JACIII Vol.6 No.1 pp. 25-32
doi: 10.20965/jaciii.2002.p0025


Leaning Causal Models with Conditional Causal Probabilities from Data

Koichi Yamada

Department of Management and Information Systems Science, Nagaoka University of Technology, 1603-1, Kamitomioka, Nagaoka, Niigata, 940-2188 Japan

March 29, 2002
May 10, 2002
February 20, 2002
probabilistic causal model, conditional causal probability, learning
We propose a way to lean probabilistic causal models using conditional causal probabilities (CCPs) to represent uncertainty of causalities. The CCP is a probability devised by Peng and Reggia representing the uncertainty that a cause actually causes an effect given the cause. The main advantage of using CCPs is that they represent exact probabilities of causalities that people recognize mentally, and that the number of probabilities used in the causal model is far smaller than that of conditional probabilities by all combinations of possible causes. Thus, Peng and Reggia assumed that CCPs are given by human experts as subjective ones, and did not discuss how to calculate them from data when a dataset was available. We address this problem, starting from a discussion about properties of data frequently given in practical problems, and shows that prior probabilities that should be learned may differ from those derived by counting data. We then discuss and propose how to learn prior probabilities and CCPs from data, and evaluate the proposed method through numerical experiments and analyze results to show that the precision of leaned models is satisfactory.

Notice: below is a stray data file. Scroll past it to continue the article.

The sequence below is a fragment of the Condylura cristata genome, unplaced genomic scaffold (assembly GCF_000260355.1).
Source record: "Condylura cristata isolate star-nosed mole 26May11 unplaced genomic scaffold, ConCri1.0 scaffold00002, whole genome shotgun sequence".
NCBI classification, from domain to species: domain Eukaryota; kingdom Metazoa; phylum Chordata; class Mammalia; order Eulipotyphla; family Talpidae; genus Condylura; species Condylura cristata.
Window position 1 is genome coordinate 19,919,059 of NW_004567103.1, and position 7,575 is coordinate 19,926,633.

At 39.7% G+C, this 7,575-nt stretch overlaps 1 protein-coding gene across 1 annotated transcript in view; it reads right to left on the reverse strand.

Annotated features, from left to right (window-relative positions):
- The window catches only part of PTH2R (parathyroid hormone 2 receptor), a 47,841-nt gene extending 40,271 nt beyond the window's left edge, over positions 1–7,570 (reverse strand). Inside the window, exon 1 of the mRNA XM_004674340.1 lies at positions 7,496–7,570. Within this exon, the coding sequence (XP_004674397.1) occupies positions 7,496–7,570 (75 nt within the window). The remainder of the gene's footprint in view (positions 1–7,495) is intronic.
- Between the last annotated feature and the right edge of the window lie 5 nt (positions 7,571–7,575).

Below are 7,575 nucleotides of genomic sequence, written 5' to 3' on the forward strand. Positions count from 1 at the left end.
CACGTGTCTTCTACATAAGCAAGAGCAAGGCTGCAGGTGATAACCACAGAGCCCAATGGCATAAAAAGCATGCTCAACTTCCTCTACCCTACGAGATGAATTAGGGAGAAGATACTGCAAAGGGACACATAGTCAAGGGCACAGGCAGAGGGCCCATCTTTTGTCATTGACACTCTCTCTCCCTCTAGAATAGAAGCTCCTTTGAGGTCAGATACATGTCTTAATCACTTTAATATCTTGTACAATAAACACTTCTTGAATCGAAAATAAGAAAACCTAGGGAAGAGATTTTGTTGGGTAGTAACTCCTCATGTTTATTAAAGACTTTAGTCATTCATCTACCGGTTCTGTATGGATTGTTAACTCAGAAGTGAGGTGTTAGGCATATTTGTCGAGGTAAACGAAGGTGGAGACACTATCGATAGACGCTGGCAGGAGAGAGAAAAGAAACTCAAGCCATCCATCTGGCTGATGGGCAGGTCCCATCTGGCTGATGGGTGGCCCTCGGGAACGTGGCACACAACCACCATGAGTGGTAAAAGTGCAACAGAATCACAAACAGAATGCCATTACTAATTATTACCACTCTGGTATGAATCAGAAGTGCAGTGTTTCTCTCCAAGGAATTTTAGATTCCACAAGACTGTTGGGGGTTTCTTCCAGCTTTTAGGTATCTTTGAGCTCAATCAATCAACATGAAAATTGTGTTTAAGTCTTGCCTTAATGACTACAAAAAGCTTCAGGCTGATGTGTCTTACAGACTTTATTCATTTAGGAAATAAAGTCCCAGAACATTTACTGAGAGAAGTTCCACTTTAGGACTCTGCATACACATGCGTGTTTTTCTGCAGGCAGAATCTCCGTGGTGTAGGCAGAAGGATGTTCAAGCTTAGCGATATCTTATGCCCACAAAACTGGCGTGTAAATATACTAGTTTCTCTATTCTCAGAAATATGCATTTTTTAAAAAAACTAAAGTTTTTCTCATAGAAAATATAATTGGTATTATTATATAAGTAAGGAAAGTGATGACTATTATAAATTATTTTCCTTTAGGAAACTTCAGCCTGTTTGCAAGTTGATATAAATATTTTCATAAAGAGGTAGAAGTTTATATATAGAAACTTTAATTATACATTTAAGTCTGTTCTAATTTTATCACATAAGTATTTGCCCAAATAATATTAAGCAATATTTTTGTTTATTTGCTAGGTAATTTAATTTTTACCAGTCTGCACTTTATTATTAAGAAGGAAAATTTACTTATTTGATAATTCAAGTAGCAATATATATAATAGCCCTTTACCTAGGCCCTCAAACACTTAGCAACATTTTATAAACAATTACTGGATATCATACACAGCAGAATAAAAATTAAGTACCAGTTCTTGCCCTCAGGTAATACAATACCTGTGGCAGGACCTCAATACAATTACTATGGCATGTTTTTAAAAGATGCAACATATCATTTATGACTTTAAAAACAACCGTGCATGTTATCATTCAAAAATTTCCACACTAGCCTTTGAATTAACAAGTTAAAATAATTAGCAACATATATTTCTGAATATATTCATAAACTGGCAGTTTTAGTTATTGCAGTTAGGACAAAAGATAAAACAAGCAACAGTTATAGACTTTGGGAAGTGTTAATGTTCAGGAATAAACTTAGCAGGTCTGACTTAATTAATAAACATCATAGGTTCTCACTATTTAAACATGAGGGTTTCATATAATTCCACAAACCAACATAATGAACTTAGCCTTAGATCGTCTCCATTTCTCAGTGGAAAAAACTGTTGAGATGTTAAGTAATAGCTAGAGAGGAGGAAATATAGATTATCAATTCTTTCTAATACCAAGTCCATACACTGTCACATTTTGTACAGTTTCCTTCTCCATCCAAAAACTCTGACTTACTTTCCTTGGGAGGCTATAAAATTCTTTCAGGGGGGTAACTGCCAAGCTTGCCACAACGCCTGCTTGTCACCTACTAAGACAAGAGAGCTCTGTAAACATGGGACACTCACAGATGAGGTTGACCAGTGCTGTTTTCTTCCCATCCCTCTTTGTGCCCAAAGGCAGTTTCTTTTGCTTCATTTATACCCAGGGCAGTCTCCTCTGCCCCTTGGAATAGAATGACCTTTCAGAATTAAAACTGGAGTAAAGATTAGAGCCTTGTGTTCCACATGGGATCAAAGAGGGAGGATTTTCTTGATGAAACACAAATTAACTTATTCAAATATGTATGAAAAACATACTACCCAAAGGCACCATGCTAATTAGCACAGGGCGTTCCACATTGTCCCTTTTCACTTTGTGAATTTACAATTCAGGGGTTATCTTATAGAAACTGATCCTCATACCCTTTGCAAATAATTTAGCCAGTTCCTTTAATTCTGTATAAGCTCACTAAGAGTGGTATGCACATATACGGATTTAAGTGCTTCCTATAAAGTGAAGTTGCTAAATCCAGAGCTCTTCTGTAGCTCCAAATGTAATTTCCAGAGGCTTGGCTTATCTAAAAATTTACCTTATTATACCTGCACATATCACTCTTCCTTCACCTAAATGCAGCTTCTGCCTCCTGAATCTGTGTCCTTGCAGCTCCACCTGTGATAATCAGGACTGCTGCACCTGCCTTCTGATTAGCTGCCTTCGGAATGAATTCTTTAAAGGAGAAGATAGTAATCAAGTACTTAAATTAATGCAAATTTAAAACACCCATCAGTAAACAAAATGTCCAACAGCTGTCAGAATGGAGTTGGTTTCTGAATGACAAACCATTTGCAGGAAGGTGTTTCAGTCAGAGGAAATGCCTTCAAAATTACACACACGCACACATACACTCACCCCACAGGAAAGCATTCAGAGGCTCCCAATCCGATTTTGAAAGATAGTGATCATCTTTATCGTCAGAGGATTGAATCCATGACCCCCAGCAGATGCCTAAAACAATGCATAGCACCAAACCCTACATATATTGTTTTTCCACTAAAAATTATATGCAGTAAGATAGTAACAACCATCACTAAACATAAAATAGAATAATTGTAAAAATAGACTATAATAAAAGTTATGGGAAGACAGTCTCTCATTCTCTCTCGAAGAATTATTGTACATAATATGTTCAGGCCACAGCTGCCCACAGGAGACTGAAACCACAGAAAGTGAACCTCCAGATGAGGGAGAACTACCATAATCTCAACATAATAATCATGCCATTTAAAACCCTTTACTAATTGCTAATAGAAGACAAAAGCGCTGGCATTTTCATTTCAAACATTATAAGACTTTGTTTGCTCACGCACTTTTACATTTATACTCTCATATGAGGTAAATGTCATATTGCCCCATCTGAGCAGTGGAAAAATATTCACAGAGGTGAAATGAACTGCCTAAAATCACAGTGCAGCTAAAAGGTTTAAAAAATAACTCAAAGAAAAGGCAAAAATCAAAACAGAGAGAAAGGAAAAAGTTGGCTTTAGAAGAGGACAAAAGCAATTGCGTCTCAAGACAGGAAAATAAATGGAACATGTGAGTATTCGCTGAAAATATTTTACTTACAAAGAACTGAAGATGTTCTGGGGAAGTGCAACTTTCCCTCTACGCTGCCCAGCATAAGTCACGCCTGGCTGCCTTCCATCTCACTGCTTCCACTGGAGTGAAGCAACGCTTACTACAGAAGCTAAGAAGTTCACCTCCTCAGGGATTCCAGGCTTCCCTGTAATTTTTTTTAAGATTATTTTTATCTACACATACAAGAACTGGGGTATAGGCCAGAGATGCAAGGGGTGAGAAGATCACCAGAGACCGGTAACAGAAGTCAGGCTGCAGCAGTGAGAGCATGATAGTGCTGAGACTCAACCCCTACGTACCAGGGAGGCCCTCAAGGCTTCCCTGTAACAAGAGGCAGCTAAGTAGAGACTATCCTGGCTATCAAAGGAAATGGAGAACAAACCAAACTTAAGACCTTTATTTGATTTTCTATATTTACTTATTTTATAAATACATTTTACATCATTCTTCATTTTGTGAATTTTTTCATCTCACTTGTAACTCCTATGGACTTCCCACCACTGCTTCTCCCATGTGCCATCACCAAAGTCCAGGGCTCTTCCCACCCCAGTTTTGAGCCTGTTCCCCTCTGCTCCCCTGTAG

Cite this article as:
K. Yamada, “Leaning Causal Models with Conditional Causal Probabilities from Data,” J. Adv. Comput. Intell. Intell. Inform., Vol.6 No.1, pp. 25-32, 2002.
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Last updated on Jun. 03, 2024